Confusion can occur regarding when and under what conditions child supports ends. In many states, 18 years old is the age that child support is terminated. However, there are conditions that modify this part of the law. Certain states allow the continuation of support beyond the age of 18 if the child continues to live at home and attends high school. Children with disabilities or special needs often continue to receive child support.
The guidelines governing the end of child support payments vary widely from one state to the next. The general rule is that when children reach the age of majority, go to college, die or get married, support is ended. When the situation isn’t clear, it is important to find out the laws of the state of residence.
States may allow continuation of child support when a child is past the age of majority but is attending college. In some cases, a child may become emancipated before he reaches the age of majority because he gets married, goes into the military or becomes financially independent. When a child has special needs, the law generally requires support payments to provide reasonable care for the child.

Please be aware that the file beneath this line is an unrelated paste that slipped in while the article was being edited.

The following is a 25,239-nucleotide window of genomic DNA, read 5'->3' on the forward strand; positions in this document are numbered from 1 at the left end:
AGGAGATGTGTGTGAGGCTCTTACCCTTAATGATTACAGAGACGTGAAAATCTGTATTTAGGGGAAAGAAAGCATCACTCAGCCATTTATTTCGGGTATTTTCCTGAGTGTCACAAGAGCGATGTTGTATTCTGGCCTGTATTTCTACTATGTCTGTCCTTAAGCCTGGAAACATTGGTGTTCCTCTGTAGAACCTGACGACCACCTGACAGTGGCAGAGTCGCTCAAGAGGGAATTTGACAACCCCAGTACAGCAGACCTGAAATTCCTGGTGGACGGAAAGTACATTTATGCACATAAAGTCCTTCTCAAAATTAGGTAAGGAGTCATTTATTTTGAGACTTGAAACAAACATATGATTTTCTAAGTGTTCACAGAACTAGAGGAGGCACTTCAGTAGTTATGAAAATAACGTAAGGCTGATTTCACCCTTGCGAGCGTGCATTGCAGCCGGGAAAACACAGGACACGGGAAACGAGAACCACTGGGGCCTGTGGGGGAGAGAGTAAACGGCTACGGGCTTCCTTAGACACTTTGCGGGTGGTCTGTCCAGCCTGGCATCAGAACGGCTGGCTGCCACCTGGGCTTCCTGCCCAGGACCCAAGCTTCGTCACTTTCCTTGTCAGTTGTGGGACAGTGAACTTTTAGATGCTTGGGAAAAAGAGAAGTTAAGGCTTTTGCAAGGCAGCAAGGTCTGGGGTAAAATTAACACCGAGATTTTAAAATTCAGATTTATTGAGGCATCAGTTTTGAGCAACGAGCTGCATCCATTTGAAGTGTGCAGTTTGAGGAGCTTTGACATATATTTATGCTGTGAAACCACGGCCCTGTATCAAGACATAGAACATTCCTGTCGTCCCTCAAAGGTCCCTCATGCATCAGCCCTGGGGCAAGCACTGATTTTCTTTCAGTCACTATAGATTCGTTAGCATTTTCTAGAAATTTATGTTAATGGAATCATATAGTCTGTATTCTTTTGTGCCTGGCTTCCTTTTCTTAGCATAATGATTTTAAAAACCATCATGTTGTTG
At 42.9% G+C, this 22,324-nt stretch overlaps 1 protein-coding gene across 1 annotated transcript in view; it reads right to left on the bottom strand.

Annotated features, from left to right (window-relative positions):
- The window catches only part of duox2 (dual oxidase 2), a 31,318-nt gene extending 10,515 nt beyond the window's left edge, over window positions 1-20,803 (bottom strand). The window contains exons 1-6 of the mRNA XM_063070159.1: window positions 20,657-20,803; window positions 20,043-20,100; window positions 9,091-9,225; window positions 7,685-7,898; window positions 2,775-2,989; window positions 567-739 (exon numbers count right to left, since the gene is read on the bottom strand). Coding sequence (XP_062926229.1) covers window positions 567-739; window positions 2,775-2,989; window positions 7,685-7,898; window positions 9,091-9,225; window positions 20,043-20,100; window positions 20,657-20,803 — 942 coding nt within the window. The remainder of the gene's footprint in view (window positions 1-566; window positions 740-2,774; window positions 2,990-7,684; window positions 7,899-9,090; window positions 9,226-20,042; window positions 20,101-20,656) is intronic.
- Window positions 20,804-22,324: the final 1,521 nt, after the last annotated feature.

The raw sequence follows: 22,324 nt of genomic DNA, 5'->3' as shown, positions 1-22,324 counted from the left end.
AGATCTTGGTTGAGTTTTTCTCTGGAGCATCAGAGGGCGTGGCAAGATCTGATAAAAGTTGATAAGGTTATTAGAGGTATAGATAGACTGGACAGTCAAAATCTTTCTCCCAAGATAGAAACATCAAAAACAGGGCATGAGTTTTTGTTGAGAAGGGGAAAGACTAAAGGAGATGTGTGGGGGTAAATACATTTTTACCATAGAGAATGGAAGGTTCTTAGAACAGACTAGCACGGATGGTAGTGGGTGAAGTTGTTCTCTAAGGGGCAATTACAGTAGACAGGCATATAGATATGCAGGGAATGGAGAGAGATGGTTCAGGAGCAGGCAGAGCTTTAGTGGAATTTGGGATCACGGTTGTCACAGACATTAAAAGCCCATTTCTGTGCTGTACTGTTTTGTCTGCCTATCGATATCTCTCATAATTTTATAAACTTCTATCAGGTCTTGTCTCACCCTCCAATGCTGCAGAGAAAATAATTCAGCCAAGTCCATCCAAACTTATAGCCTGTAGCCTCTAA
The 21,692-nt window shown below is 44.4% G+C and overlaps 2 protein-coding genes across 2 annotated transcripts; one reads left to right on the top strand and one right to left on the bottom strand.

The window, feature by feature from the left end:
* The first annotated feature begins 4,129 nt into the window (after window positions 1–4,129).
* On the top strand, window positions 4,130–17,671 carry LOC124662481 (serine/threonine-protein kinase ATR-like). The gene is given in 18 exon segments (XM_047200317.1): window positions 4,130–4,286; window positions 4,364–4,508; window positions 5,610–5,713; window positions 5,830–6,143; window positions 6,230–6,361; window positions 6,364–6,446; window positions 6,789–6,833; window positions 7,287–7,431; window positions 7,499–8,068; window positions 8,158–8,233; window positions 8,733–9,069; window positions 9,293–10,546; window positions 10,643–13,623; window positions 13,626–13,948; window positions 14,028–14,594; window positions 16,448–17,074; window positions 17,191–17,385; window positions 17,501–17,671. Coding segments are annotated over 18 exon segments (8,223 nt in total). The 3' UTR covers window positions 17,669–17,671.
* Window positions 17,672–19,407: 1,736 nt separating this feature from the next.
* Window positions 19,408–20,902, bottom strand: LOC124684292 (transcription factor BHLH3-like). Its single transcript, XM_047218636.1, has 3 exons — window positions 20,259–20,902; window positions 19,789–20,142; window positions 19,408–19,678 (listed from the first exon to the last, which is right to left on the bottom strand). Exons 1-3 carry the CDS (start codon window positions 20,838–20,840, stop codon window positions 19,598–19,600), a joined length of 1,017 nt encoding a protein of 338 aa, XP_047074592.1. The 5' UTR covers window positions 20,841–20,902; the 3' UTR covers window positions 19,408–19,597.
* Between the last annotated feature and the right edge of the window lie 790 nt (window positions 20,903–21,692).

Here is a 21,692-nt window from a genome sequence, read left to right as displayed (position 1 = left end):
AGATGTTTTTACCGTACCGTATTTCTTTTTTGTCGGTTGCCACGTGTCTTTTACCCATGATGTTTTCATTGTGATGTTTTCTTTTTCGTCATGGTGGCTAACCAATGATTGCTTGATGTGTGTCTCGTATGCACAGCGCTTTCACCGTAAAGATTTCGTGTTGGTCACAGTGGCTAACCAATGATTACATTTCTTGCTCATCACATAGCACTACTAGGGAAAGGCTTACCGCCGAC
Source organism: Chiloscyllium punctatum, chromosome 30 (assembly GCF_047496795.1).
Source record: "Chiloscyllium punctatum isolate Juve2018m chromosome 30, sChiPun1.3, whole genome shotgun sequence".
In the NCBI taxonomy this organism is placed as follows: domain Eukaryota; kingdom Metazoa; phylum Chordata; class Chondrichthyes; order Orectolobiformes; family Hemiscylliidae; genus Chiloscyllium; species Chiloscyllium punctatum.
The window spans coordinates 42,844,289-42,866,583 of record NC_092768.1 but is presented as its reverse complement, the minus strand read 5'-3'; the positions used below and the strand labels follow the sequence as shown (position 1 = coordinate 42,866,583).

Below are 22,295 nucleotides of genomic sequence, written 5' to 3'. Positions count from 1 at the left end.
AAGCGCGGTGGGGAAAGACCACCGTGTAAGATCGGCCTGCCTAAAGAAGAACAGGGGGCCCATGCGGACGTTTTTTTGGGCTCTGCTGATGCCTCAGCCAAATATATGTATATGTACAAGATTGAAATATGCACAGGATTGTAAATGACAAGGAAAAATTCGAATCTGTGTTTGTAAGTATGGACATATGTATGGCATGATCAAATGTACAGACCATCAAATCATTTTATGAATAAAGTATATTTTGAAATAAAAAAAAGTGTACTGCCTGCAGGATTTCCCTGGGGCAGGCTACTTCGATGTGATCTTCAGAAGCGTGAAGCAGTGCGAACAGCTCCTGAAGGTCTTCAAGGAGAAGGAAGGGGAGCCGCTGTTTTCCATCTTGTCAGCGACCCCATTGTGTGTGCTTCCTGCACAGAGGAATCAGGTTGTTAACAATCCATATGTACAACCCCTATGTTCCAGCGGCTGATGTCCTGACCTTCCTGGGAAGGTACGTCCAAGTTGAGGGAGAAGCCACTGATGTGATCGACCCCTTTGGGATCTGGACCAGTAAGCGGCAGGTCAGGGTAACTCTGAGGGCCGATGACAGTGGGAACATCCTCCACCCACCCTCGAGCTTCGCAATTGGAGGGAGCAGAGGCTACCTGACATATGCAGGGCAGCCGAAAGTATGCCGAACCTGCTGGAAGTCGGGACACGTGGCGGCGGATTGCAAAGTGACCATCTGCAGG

Those residents of Connecticut who are in a situation where their children are nearing the age of 18 may consult an attorney or look at the laws of their state. In Connecticut, a child who is not married, lives with the custodial parent and is attending high school can continue to receive child support until he becomes 19 years old or graduates, whichever comes first. It is important for parents to be aware that in order for child support payments to be ended, a request for termination of support responsibility needs to be made either through an attorney or child support agency.